violin, I hear him practicing—minor triad, perfect

triad—so I know I’m still alive. Sometimes there’s yelling

from a few boats down, parents I guess & a baby crying,

I can’t pray so I sing, hoping they might hear. It’s easier

to watch the people decorate their masts—strings of beads

& colored fabrics—than to watch the shore. We are all watching

the shore. Even the flock of seabirds that has formed

near me (I read somewhere they’re called a rookery,

a rookery of albatross), they’re wading & waiting. It’s easier

when someone chuckles, from far off, just a chuckle

that swims from boat to boat, the people silent smiling then

grinning then giggling, then we’re all laughing,

even the rookery, all laughing & watching for the land

to laugh back.

 

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*** ** ***

 

INTERVENTION

There is a field of briars,

& in the field                  there is a well

& in the well                 there is a voice.

What if I squint,                 & see nothing?

I reply.                                No echo,

no water,

no self.

I could run        screaming,

but it’s after noon,                   & my sister’s

been conferring                 with her demons

all morning                         –blue-lipped,

muttering                             their slick

litigation.

Deny to the death

they tell her.

She pulls

at her freckles,                  her thinning

hair, she paces                                     her kitchen

linoleum,                                                she tries again.

I’m not high,                                                    she says.

I squeeze                                             my red eyes,

I press                                   my hot face,

I don’t cry.    Then tell me

again, I reply.

My big sis,                 who used to fight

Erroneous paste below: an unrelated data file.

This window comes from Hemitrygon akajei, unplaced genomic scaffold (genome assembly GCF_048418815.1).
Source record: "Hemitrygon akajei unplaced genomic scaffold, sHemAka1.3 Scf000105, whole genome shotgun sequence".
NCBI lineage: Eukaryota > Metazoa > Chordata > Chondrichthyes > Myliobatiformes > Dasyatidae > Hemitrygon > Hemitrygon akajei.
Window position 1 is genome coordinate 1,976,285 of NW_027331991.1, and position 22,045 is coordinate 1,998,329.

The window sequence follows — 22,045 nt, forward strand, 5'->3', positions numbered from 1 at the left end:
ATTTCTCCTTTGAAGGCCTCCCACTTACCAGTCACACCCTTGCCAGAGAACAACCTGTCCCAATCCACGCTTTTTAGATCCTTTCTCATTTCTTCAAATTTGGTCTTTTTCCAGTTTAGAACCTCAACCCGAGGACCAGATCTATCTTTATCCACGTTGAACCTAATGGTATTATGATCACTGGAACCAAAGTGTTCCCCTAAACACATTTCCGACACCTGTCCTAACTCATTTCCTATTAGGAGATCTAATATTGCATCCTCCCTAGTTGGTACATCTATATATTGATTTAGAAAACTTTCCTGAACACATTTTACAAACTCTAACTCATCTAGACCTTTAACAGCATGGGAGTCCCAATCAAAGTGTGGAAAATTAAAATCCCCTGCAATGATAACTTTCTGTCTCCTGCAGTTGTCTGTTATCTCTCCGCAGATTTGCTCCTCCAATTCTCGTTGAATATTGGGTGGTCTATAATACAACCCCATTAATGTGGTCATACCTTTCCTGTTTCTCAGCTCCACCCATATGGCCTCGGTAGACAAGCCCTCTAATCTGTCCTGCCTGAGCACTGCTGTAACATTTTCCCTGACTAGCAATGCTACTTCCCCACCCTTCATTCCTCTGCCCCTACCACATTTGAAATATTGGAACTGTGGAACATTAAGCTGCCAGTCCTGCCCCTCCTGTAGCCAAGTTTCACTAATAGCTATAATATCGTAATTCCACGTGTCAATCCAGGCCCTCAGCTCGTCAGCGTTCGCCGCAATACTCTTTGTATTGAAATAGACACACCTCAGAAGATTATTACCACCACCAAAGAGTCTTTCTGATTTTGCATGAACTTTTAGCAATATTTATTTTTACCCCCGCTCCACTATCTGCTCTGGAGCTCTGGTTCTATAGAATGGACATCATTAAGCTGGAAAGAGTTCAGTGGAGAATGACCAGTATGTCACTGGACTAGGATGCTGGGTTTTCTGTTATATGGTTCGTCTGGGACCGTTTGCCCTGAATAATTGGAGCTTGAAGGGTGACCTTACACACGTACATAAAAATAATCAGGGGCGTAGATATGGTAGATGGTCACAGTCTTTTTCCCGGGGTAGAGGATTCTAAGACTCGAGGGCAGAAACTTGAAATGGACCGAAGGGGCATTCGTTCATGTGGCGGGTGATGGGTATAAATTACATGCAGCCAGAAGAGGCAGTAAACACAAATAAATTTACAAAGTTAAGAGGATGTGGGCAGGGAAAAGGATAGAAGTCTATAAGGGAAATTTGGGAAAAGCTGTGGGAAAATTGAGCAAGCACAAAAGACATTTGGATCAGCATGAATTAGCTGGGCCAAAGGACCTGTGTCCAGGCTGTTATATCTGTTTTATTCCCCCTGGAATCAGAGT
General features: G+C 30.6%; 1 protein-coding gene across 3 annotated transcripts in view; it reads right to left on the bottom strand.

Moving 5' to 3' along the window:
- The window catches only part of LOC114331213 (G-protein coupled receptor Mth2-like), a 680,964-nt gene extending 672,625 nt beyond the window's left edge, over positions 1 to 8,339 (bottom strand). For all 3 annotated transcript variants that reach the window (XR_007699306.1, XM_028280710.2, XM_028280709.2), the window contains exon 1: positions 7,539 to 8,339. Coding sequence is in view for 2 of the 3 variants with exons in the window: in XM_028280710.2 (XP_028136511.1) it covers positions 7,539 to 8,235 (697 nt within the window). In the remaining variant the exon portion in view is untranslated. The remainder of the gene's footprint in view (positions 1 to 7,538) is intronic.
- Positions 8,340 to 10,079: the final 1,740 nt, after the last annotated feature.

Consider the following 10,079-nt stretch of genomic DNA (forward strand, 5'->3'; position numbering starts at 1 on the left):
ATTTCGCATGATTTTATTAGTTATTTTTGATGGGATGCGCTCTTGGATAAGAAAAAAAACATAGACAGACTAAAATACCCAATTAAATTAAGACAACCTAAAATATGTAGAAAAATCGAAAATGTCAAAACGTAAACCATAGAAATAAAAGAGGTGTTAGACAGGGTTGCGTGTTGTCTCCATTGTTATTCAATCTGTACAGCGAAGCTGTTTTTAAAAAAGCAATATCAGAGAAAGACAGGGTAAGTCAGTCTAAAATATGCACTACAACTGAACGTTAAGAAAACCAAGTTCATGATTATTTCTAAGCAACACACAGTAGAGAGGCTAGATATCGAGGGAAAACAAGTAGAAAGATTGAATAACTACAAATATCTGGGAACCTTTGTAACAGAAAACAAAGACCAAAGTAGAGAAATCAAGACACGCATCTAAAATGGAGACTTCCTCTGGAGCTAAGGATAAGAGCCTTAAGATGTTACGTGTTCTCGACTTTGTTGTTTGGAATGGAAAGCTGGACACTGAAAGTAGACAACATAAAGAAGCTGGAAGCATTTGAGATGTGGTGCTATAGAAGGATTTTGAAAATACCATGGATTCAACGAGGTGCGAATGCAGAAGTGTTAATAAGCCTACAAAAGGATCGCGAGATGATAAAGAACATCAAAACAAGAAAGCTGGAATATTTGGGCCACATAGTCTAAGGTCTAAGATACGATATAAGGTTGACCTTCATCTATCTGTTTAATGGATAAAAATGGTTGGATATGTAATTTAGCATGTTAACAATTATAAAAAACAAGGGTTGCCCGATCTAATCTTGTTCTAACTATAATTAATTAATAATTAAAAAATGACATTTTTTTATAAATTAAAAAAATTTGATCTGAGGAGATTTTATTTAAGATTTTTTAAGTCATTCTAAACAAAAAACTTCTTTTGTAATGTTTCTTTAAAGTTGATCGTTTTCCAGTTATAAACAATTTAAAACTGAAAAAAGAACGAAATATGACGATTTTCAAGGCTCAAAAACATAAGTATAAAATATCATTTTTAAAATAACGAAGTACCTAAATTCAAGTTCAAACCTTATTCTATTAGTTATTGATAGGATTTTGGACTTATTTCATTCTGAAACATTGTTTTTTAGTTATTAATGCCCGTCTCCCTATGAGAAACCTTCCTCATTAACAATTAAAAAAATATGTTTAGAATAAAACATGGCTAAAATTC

bad-guys for me—                  ghosts & warlocks

knew her name.                         Big sis, who I called mama

more than once.                             If Meth was the bad-guy,

I’d push a blade                   to his throat til he broke,

I’d draw a bath                     and watch him drown

in a foot of water.             But, the bad-guys

are in her now.

Tell me again!

I yell at the well,                        but it’s no

exorcism, no saints                         or rosaries, just me

versus my sister’s                              slick new team. Outside

her kids echo the sound                     of sirens in the distance,

throw their voices                         like lassos at the sky.

& the well                     in the field

is a liar.        & the well in the field

should mind its damn

business. And the well

rises now, hard to our eyes

with a thousand stones

we had been drowning

with & in & though drowning

now our hands are on the spring.

 

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LIZABETH YANDEL


Lizabeth Yandel
is a writer and musician based in Los Angeles and originally from Chicago. She is currently a poetry MFA student at UC Irvine and a poetry reader for The Adroit Journal. Her poems are either published or forthcoming in Rattle Magazine, Lumina Journal, Popshot Magazine, Nashville Review, BOOTH, The Pinch Journal, and The Los Angeles Review.

 

To download a printable PDF version of this page, click here.

 

 

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May 2021.LIZABETH YANDEL